J.N. Miller, of the firm of Miller, Ladd & Co., merchants at Dexter was born in Stoddard County, December 7, 1851. His grandfather Miller was a very early settler of this region, and his father, John C., spent the most of his life here. John C. Miller was engaged in farming, and also owned and ran the grist-mill a mile south of Dexter until his death in 1870. His wife, Mrs. Mahala (Hodge) Miller, survives her husband and make her home in Texas. Four of the eight children born to them are now living: Sarah E. (now Mrs. R. Cuthbertson), William, George and the subject of this sketch. John N. lived at home until his twenty-second year and found his sphere in the mercantile life, which he began for himself in 1873 and until 1878 managed it alone. He then took in F.M. Ladd as a partner and the firm was Miller & Ladd until in 1882 it became Miller, Ladd & co., by the addition of Mr. A.H. Carter as partner, and has since kept up its well-deserved and successful trade. In 1874 Mr. Miller married Miss Mary Sitton, and their union has resulted in the following family of children: Dora, Anna, Minnie, Charles and Myrtie. Mrs. Miller is a member of the Presbyterian Church, and Mr. Miller belongs to the fraternity of the K. of H.

John Mitchell

John Mitchell, a prominent citizen of Pike Township, Stoddard Co., Mo., is a native of Vermont, born July 23, 1827 his parents being Peter and Sophia Mitchell, who were of French extraction, but born near Montreal, Canada, the father in 1803. They came to the United States and located first in Vermont and afterward come to Williamson County, Ill. About 1848 or 1849, he went to California and that was the last ever heard of him. He was both a shoemaker and a carpenter, and worked as a mechanic up to the time when he went to California. The mother is still living and is a resident of Jackson County, Ill. She is a member of the Catholic Church, as was also her husband. Four children were born to their marriage: Mary, John, Louisa and Sarah Jane. John Mitchell's advantages for receiving an education were limited, but this has been improved by observation, general reading and contact with all kinds of business. He remained with his mother until twenty-three years of age, or until 1848 when, on May 17 of that year he married Miss Ataline Moore, a native of Tennessee, born August 16, 1832 and the daughter of Thomas and Nancy Moore, also native of Tennessee. They moved to Illinois at an early date and passed the remainder of their days in Williamson County, of that State, where the father was engaged in farming. He died in 1868 and she in 1864. To Mr. and Mrs. Mitchell were born ten children, four living: Elizabeth Ann, Sarah M., John W. and Thomas A. Those deceased were names as follows: Nancy M., Mary J., Hannah J., Ataline F., Eliza J. and George W. After marriage Mr. Mitchell began as a farmer, in connection with which he operated a grist and sawmill. In 1869 he came to Stoddard County, where he has since resided. In August, 1862, he enlisted in Company D, Eighty-first Illinois Infantry, and served until the close of the war. He participated int the battles of Fort Gibson, Black River, Jackson, Miss., Vicksburg, Champion's Hill, Guntown, Brownville; was in the Red River expedition seventy days and at Nashville, Tenn. At Guntown, his eyes were effected by the heat, and he is now totally blind. He is a Republican, but is not so radical but that he crosses the line for better men. He and wife are members of the Baptist church, and three of their children are members of the same church.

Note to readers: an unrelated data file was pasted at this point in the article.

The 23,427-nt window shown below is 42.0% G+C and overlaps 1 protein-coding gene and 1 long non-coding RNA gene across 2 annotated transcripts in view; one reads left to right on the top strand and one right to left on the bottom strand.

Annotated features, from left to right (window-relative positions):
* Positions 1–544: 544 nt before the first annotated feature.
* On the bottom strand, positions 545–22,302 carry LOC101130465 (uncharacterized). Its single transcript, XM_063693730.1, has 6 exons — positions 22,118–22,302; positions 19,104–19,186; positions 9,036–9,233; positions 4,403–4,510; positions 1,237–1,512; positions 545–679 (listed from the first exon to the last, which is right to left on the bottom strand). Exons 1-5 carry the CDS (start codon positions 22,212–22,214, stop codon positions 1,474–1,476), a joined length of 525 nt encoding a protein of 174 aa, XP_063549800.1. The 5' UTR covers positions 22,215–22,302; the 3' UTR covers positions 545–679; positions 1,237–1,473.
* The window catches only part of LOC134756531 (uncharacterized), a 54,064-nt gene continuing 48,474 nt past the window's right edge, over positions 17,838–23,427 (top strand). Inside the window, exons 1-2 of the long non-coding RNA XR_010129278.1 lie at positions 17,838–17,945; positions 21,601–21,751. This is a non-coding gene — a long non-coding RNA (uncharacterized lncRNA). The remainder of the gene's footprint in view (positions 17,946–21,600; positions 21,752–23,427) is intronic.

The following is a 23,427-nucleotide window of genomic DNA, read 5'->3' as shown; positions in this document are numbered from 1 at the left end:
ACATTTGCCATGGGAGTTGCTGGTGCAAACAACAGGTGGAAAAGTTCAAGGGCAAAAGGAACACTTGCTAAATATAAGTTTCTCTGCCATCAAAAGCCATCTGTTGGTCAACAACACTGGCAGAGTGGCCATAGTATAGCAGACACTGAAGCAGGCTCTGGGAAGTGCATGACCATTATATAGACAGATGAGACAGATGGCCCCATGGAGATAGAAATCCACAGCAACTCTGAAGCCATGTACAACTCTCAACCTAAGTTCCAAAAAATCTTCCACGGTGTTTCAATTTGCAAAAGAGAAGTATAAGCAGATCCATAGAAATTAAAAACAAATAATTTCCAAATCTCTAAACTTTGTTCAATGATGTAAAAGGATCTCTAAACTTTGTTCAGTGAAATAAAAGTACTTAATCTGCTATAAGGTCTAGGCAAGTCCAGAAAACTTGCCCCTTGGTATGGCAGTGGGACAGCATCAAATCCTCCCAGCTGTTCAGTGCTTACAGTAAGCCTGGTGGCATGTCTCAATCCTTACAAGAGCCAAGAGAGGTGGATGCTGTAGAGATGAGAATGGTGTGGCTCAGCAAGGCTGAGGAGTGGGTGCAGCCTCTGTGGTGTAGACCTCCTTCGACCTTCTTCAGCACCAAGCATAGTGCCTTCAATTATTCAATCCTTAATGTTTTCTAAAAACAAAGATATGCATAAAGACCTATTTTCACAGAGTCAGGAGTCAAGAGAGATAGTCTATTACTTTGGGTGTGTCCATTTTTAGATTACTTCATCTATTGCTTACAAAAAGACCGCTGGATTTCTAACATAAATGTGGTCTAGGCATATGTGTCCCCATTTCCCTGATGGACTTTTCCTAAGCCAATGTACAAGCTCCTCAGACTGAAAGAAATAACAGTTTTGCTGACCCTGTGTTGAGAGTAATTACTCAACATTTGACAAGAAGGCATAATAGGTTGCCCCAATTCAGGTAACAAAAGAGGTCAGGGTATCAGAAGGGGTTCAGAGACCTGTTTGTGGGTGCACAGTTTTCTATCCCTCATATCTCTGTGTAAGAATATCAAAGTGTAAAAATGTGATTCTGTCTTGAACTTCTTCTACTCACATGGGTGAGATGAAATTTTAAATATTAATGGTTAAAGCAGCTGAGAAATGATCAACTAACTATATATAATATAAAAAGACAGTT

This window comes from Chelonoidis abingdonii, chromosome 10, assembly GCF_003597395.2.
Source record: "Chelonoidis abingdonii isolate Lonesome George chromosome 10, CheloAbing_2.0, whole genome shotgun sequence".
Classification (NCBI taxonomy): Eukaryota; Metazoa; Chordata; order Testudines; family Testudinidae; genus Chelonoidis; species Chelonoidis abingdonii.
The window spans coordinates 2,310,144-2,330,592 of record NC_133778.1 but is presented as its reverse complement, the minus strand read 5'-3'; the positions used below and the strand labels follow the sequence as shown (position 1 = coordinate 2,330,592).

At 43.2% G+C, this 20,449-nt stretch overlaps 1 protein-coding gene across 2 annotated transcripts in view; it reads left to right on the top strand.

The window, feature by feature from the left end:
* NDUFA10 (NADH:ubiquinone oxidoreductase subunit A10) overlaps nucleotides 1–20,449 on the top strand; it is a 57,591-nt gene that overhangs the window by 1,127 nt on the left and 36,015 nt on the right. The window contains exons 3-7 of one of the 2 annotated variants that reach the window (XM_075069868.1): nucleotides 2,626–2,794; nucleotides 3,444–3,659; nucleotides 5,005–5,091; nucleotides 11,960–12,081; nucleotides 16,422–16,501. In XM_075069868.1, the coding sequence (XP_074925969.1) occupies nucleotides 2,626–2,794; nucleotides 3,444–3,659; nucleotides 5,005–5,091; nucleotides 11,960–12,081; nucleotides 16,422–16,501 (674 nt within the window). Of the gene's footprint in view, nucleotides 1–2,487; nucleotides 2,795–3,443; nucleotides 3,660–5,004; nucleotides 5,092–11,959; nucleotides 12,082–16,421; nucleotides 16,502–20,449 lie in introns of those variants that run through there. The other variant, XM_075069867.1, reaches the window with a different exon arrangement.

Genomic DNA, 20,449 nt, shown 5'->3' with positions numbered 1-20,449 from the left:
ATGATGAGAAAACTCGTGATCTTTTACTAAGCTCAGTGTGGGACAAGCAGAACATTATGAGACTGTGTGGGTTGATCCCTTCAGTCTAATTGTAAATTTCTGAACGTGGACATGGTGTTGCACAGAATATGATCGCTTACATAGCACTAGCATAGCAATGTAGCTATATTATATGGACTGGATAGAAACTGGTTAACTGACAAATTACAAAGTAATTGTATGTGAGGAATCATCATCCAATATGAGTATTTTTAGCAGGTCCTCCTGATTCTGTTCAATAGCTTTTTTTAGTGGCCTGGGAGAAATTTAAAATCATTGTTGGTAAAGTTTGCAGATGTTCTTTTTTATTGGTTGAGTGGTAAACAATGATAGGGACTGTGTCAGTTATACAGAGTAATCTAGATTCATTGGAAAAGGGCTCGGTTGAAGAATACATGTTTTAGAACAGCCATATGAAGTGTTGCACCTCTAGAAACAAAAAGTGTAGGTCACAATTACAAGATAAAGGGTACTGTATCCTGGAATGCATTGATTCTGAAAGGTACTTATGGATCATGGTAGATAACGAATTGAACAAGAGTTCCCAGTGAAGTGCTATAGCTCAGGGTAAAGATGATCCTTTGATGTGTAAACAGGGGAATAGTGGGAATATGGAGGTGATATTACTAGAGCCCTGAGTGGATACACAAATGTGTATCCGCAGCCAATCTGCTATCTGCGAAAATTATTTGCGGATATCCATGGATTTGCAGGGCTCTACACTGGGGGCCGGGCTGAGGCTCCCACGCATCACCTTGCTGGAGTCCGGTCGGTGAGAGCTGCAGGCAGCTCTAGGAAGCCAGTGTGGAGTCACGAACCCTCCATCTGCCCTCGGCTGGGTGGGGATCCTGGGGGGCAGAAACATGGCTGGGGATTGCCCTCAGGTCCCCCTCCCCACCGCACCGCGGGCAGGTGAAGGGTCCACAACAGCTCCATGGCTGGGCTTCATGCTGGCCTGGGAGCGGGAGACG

James W. Morgan

James W. Morgan, farmer and stock raiser, was born in Henderson County, Tenn., July 9, 1835. The "Old Dominion" was the birthplace of his father, Daniel Morgan, who found the partner of his life in Tennessee, in the person of Miss Jane Parker. They lived in both Henderson and Hardin Counties, but the last year spent together were in Mississippi, where he died in 1847. Mrs. Morgan afterward married H.G. McCormick, of Hardin County, and about 1853 located in Butler County, Mo. The subject of this sketch located in Butler County about two years later, and when the war came on was conscripted into service in the Price raid. About 1864, however, he turned his attention to his present farm, where he has since lived, successfully engaged in the culture of grain and stock. He owns about 137 acres in two tracts with about sixty acres cleared land. An artificial pond eighty yards by fifty feet furnished him the facilities for the culture of German carp, with which he is successful. Mr. Morgan was married in 1861 to Mrs. Elizabeth Vandegriss (a widow) daughter of John Mentor (deceased). Their children are James, Alfred, Alexa and Azaline, the last two of whom are now married. Mrs. Morgan's daughter by her first marriage is deceased. Both he and his wife are members of the Methodist Episcopal Church, and in fraternity matters he is a Mason, member of the Dexter Lodge, with the Master degree.